Alcohol Rehab – Do I Need To Go?
Hesitant about going to an alcohol rehab?
Not many people go to alcohol rehab happily and willingly. In fact, most people will try and do anything to avoid going. Most are aware that it is not likely to be star studded and glamorous – in fact it is more likely to be hard work. However, the biggest reason for people to not want to go to alcohol rehab is if they think they do not have a problem – or if they do not want to give up drinking (or do want to give up but are afraid to for whatever reason).
Do you need to go to an alcohol rehab?
If you are drinking regularly more than you should be AND you have tried to cut down or stop unsuccessfully in the past, then you may need to. Or maybe you can stop – but cannot stay stopped and after a period of time be it weeks or months, you start drinking again.
Is your drinking causing you at least as many disadvantages as advantages? If you are entirely happy with the amount you drink and it has no negative impact on your life or on the life and feelings of the people you love, and no physical health consequences, then maybe you do not need to go. However, most big drinkers at some time realise that alcohol is beginning to dominate their life in a not good way. Where at one point it helped them to feel happy and relaxed and eased tension and anxiety, it has started to cause problems.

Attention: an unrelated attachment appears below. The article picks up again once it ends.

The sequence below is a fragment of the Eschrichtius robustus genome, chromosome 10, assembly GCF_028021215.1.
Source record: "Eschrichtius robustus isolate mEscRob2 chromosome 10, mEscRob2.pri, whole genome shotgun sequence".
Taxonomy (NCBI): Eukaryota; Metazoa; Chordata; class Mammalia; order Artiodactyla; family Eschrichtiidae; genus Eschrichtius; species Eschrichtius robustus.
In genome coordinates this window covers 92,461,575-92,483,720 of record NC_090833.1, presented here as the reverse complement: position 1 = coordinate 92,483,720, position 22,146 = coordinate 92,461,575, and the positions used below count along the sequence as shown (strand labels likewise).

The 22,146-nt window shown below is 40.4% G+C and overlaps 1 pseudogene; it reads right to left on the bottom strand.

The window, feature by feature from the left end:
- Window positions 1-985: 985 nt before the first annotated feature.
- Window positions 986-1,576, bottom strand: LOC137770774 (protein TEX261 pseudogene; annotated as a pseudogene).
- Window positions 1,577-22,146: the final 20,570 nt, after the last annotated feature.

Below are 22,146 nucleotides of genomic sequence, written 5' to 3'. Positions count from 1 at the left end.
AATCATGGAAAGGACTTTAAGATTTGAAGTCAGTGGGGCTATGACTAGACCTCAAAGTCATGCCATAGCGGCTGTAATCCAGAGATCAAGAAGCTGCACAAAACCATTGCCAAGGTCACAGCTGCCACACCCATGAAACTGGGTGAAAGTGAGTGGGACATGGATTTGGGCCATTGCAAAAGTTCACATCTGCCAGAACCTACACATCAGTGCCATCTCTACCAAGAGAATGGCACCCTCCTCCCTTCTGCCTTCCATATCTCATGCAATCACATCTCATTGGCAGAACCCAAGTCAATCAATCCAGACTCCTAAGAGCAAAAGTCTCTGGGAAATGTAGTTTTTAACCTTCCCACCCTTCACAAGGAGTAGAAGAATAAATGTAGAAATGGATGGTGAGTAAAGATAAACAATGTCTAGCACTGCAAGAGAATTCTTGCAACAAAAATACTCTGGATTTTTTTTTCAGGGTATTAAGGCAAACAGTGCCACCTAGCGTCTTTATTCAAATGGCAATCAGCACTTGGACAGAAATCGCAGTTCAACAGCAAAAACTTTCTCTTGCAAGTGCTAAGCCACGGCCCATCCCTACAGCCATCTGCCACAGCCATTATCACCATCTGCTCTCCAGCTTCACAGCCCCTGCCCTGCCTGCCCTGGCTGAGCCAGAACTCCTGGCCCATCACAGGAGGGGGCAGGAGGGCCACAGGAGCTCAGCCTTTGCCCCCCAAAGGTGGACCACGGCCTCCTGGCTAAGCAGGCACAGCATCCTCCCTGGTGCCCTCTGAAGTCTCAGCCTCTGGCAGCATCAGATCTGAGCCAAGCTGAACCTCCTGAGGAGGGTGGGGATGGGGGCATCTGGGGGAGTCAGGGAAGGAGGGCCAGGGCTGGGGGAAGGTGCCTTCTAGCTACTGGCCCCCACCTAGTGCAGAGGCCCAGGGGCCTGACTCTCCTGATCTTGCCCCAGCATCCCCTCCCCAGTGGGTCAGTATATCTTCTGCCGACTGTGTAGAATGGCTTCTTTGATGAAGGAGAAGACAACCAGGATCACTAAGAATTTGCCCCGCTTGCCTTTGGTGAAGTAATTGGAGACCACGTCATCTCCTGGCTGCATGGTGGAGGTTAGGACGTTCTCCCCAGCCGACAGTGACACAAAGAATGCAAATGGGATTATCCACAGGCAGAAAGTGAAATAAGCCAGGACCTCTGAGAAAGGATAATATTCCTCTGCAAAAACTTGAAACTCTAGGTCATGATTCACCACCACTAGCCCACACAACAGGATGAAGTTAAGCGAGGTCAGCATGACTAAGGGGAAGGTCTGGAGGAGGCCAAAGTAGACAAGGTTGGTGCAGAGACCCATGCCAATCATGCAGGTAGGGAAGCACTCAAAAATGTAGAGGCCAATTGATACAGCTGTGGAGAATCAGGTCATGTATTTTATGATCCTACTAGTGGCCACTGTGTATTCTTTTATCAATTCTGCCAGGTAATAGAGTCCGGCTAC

It may affect their appetite and sleep patterns, people might have started to comment on their drinking too much etc etc. In serious cases, the individual will start to lie about the amount they drink and hide alcohol in their home. Does any of this apply to you?
Some people may be concerned that they have some sort of a problem but do anything they can to avoid rehab. They will try to defend themselves by saying that they will do something else to reduce or stop their drinking. Have you suggested or done any one of the following to fob people off?
Visit your GP
Gone to your GP, not telling the GP the entire truth about your drinking and the amounts, but possibly claimed that you were anxious, stressed, feeling low? The chances are that if you have done this your GP will have put you on anti depressants rather than offered you help for your drinking.
If you have been honest with your GP – or via some other route – you may have been referred to local counselling services. These are usually provided by the local authority and provide an hour of counselling a week. This might have been very helpful but you might have found that you cannot stop drinking in between those sessions and in the end it has not reduced or stopped your drinking (if you have a more serious problem).
Another way to show that you are serious about dealing with your alcohol problem is by attending AA. You may attend this and take it really seriously and genuinely want to do something about your drinking – or you may attend to get your family off your back.